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Jessica Varnish to sue British Cycling and UK Sport

British Cycling CEO lauded Varnish as “catalyst for change” earlier this month

A judge has ruled that Jessica Varnish can sue British Cycling and UK Sport for sex discrimination, detriment suffered from whistleblowing, victimisation and unfair dismissal. According to the BBC, UK Sport had applied for a strike-out order to have her case dismissed.

Varnish was dropped from the Olympic programme in April 2016 and alleged that technical director Shane Sutton had told her to ‘go and have a baby’ when informing her of this.

Further allegations followed. While a British Cycling investigation cleared Sutton on eight out of nine charges of discriminatory conduct and bullying, the subsequent independent review into the culture of British Cycling was initially scathing in its assessment of how this process was carried out.

The draft version stated that British Cycling’s board had “reversed” some of the findings of the internal investigation – which was carried out by its grievance officer – and “sanitised” the subsequent report.

The termination of Varnish’s funding on the Olympic programme was also described as an “act of retaliation” for her criticism of team management after the failure to qualify the women’s track sprint team for the Rio Olympics.

The power of strike-out is used sparingly by the courts – and only for plain and obvious cases.

UK Sport is also said to have applied for a costs order and a deposit order, which would have meant Varnish's assets would have been seized pending the case – but again this is only granted when a case is considered weak.

A judge dismissed the applications on Monday, allowing Varnish to proceed towards an employment tribunal.

If she continues with her case, a preliminary hearing in April 2018 will determine whether or not she was effectively an employee of UK Sport and British Cycling.

Currently, athletes are not considered members of staff and so UK Sport do not have to pay pension and National Insurance costs. If the court rules that Varnish was an employee, it would potentially have far-reaching implications.

A source close to Varnish said: "She's not doing this for money. She's frustrated that neither UK Sport nor British Cycling have changed the grey situation that athletes still remain in.

"Athletes still have no real rights, no pensions, no grievance and whistleblower procedures, and no course of action, outside of civil action. There are some really deep-rooted issues which she's passionate about."

Last month, British Cycling CEO Julie Harrington said that Jessica Varnish “would be welcomed back” onto the Podium Programme if she could meet the required performance standards and credited her with being “a catalyst for this change” at the organisation.

Alex has written for more cricket publications than the rest of the team combined. Despite the apparent evidence of this picture, he doesn't especially like cake.

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paulrattew replied to FatBoyW | 6 years ago
FatBoyW wrote:

So if Jess wins all athletes become employees, which is untenable for sporting associations, federations etc because they are not employers in this way. Thus they'll have to stop employing (funding) athletes, nice one Jess! Just about to destroy elite sports funding...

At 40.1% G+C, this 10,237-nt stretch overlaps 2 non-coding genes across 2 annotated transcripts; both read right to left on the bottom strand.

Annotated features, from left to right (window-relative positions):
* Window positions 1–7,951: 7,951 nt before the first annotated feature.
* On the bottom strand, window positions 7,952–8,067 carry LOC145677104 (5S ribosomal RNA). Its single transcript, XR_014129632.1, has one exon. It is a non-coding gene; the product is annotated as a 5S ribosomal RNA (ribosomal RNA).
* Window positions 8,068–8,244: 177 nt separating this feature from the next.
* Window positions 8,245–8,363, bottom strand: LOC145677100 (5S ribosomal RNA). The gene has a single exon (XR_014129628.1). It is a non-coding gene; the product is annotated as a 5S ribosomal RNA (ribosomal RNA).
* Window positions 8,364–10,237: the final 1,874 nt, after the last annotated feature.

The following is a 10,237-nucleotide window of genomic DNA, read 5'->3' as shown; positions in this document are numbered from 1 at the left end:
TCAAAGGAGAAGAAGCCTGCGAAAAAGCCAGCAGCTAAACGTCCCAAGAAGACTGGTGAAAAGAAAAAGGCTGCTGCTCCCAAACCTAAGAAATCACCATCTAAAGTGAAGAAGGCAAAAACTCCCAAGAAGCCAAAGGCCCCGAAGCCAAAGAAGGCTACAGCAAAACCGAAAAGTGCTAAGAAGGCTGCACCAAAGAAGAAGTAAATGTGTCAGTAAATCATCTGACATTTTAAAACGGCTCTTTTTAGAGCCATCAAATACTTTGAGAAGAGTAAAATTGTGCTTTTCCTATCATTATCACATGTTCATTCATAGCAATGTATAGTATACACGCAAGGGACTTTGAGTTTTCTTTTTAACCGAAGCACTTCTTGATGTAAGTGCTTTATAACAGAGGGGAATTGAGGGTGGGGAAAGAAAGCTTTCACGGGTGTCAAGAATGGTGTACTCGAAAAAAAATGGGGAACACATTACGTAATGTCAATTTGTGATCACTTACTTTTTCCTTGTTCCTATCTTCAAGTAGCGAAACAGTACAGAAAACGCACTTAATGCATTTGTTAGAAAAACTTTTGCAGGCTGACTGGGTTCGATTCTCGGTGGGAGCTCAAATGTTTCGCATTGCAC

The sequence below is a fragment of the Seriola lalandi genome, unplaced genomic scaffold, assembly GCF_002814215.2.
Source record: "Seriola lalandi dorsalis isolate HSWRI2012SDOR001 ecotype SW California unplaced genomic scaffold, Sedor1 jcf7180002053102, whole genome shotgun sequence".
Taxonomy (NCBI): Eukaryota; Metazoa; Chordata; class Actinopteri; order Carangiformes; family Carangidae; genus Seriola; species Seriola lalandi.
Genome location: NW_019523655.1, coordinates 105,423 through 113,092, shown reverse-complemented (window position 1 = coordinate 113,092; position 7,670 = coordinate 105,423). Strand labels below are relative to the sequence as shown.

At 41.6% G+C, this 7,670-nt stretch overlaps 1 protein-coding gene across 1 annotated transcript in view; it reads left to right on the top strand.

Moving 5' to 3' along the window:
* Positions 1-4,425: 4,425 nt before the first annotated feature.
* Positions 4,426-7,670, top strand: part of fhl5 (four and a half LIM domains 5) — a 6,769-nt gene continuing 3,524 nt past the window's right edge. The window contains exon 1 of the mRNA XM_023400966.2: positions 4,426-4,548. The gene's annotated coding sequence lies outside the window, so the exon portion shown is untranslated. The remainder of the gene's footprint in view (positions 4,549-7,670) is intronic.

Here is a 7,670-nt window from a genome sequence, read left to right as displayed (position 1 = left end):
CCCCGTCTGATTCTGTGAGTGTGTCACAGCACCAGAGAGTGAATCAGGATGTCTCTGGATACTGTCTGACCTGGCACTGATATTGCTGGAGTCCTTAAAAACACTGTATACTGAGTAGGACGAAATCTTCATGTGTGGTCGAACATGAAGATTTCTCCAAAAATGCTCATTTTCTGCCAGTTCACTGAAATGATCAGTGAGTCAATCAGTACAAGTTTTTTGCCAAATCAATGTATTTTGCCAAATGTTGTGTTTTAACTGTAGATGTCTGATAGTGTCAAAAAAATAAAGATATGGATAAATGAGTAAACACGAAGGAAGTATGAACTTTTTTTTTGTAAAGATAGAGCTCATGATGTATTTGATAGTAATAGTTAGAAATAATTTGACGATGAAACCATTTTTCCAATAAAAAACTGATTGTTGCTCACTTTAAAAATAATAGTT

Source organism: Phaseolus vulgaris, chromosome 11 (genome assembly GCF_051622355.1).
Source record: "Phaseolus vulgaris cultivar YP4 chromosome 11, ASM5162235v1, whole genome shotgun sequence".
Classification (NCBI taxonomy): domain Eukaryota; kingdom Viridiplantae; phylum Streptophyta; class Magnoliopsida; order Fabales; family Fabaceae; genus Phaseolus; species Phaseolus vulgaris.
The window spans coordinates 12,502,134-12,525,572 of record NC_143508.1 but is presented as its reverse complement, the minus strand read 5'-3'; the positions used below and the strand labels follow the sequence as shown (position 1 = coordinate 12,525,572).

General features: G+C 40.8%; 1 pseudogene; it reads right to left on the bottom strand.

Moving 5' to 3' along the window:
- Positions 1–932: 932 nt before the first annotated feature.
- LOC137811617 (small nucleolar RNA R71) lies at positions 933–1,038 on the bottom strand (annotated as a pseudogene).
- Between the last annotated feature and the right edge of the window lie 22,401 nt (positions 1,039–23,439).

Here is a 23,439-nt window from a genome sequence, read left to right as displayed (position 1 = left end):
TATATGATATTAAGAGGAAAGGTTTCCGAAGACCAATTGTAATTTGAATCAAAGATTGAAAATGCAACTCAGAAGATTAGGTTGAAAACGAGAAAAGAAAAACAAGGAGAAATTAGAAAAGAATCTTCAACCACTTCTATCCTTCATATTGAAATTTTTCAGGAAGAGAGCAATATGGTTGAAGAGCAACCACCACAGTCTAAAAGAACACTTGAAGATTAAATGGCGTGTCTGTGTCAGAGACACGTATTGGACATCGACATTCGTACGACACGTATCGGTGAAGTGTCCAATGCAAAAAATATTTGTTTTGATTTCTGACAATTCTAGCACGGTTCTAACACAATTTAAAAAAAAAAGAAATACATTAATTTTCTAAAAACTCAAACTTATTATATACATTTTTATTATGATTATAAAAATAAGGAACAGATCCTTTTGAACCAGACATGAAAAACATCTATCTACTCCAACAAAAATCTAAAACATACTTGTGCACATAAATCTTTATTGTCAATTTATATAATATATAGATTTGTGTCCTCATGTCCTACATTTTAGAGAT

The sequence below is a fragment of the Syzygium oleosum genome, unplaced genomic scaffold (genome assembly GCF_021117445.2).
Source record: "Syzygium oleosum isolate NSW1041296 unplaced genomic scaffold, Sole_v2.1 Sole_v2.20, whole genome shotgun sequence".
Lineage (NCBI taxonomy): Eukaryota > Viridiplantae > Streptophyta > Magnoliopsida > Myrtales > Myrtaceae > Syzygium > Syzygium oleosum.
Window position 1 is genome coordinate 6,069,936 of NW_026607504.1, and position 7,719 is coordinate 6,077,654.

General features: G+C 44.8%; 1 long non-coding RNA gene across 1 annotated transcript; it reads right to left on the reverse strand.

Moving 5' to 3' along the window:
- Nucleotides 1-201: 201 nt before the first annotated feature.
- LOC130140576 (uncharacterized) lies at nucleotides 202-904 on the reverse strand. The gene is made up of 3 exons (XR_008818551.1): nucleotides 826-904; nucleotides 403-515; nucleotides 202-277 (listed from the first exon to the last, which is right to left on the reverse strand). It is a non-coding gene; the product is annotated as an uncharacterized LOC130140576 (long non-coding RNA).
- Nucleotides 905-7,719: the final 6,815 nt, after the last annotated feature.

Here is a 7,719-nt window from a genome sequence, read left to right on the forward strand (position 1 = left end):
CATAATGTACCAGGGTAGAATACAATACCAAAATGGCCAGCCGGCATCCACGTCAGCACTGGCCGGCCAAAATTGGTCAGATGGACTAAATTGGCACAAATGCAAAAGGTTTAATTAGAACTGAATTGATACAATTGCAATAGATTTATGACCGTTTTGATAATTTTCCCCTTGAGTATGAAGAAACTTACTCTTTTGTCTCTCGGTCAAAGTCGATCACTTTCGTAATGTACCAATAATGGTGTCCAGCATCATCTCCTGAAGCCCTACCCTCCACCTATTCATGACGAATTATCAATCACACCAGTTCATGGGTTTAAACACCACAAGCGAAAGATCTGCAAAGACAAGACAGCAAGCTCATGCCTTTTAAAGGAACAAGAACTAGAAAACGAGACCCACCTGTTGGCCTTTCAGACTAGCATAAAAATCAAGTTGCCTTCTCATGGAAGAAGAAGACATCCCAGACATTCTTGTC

The athletes who are part of the olympic development programme (the academy and the olympic podium programme) are essentially employees, even if it is described differently. They are paid by british cycling. They are managed by British cycling. They have contracts that dictate terms and conditions that are equivalent to any standard employment contract. This is why it is going to an employment tribunal.


None of this will do anything to, as you hyperbolically put it, destroy elite sports funding. Like any other employer they need to have very clear performance management conditions and processes that continued employment is dependent on meeting. The JV position would seem to be that British Cycling have ignored their own proper processes and refused to provide the data supporting their decisions. If you employ someone in a standard company and try to dismiss them based on failure to meet performance targets, you would have to demonstrate that the employee did miss those targets and that they were responsible for those targets being missed. This is a really basic part of employment rights.


Some sports federations operate different models - usually those sports where there is significant professional funding at a team level and the demands of international competition do not take the employee away from performing for their team (e.g. football, where the funding at club level is obviously significant and the calendar is coordinated so that international matches do not clash with league matches - at least at the level of the premiership).

If you look at cricket on the other hand, the England and Wales Cricket Board is very clearly an employer of the players. They have central contracts from which they can be dismissed and from which they can quit. Part of this is because the international calendar means that players have to spend significant parts of their season away from their home domestic teams.

Just because this is sport at an international level does not make it any different, fundementally, from any other normal employer employee relationship. Employees have legally protected rights and have legal grievance processes that they can go through, which is exactly what seems to be happening here


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